Monday, June 11, 2007

Knocked Up (2007)

Knocked Up (2007) is an attempt to find humor in a baby resulting from a one night stand and how the participants deal with it.

There are a lot of laughs throughout the movie. In fact, there are entire scenes that are so laugh-laden you are hard-pressed to catch all the dialogue. Those scenes are brilliant.

However, it also attempts to have somewhat of a "real-life" feel with scenes people might recognize. Some of them are incredibly intense. Perhaps the premiere example is where Alison (Katherine Heigl) is talking to her mother about what to do. Her mother coldly, dispassionately explains it is not even worth debating. She would be ruining her career and life so just go have an abortion. Then, she explains, later she could follow her sister's example and "have a real baby". This cold-blooded, cruel statement is only accentuated by its placement, directly following the first sonogram where they see the babies' hearbeat. The juxtaposition of a fresh, vulnerable life in the first scene with the uncaring "Your career is more important than a baby" of the mother makes a powerful pro-life statement that seems oddly misplaced in this movie.

The movie is enjoyable because of the strong story line and abundant laughs. Heigl is extremely easy on the eyes and receives plenty of screen time to enjoy her in. There is, however, one area in which the movie falls dreadfully short; likable characters.

Ben Stone (Seth Rogen) and his slacker loser pals hang out by a scum-covered swimming pool doing pretty much nothing of consequence. Their lives revolve around searching for nudity in non-pornographic movies, playing games that all seem to revolve around landing the opponent in the scum-covered pool, and getting stoned. Being stoned is the joke and it returns over and over and over and over until not only are you sick of it but you start to feel a bit stoned yourself just from the repetitiveness.

His friends spend their time mocking each other and watching movies where female breasts or buttocks are displayed. It is never clear from whence they garner the money they spend relatively lavishly.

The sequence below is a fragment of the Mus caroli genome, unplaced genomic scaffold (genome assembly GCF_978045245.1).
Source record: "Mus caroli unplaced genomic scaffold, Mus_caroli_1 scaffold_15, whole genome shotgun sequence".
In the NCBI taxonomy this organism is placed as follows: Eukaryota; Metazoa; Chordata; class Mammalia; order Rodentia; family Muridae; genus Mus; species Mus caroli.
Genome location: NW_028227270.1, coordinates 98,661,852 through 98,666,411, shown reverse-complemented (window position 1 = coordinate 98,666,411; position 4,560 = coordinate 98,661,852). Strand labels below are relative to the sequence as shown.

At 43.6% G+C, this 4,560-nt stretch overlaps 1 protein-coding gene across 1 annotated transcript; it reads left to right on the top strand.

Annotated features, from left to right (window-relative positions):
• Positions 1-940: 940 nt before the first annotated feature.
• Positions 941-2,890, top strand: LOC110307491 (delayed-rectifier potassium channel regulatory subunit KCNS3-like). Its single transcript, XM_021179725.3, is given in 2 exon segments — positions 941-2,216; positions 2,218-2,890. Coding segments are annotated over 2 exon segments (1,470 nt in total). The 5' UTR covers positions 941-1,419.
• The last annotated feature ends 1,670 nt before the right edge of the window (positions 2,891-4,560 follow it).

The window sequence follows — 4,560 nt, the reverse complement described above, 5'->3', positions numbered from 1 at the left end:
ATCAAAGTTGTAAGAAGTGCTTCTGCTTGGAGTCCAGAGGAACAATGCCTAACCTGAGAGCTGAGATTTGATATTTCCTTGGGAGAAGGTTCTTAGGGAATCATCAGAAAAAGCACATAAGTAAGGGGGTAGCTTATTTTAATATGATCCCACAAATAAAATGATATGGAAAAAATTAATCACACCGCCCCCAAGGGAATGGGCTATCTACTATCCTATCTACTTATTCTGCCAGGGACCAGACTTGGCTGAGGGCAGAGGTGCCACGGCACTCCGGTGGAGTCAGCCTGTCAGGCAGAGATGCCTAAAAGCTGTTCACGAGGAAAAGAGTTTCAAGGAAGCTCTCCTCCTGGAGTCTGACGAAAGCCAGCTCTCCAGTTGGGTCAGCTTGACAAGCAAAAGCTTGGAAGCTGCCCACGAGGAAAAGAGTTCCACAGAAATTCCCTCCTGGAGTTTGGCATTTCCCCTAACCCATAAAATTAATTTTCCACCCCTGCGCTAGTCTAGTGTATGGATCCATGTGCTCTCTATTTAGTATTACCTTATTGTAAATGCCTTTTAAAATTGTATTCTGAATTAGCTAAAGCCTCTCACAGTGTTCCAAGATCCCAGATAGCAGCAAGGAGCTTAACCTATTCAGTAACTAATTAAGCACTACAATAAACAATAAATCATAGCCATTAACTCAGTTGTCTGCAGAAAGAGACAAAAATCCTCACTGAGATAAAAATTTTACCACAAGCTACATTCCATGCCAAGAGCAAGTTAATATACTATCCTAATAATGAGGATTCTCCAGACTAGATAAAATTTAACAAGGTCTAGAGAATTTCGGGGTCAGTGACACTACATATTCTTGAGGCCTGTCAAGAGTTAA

Meanwhile, Alison lives in a guest house behind the large, well-appointed house of her sister and brother-in law....a couple who are constantly bickering. The sister is controlling, complaining, obnoxious, and one point she explains to Alison that men need to be trained...the clear allusion is that no man is acceptable as he is and the role of the woman is to teach him how to follow orders and do as commanded in order to be, at best, acceptable. And that is her MOST likable moment...

The first meeting makes sense. Ben purchases beers for the girls at a crowded bar which leads to dancing. While drunk they have sex and, in their drunken state, miscommunication leads to a lack of condoms which of course allows the story to develop. The next morning they have breakfast while sober. This does not go well for Ben who manages to get off numerous sexist blasts among his welter of other boorish comments. As she grows ever more shocked and revolted he grows progressively more sexist and profane until she departs in disgust. Even he realizes it did not go well, though it is unclear if he thinks he was at fault.

This trend continues throughout the movie. However, instead of Ben cleaning up his act when they "try to make it work", Alison largely descends to his level. It is sad to see the once-clever dialogue of the film descend into a series of F-bombs and insults as she hangs out with him. But perhaps that is the point of the film.

Overall, despite the unlikable characters and heavy reliance on marijuana as a baseline for laughs it is an enjoyable comedy that has something to say about relationships, babies, friendships, and growing up.

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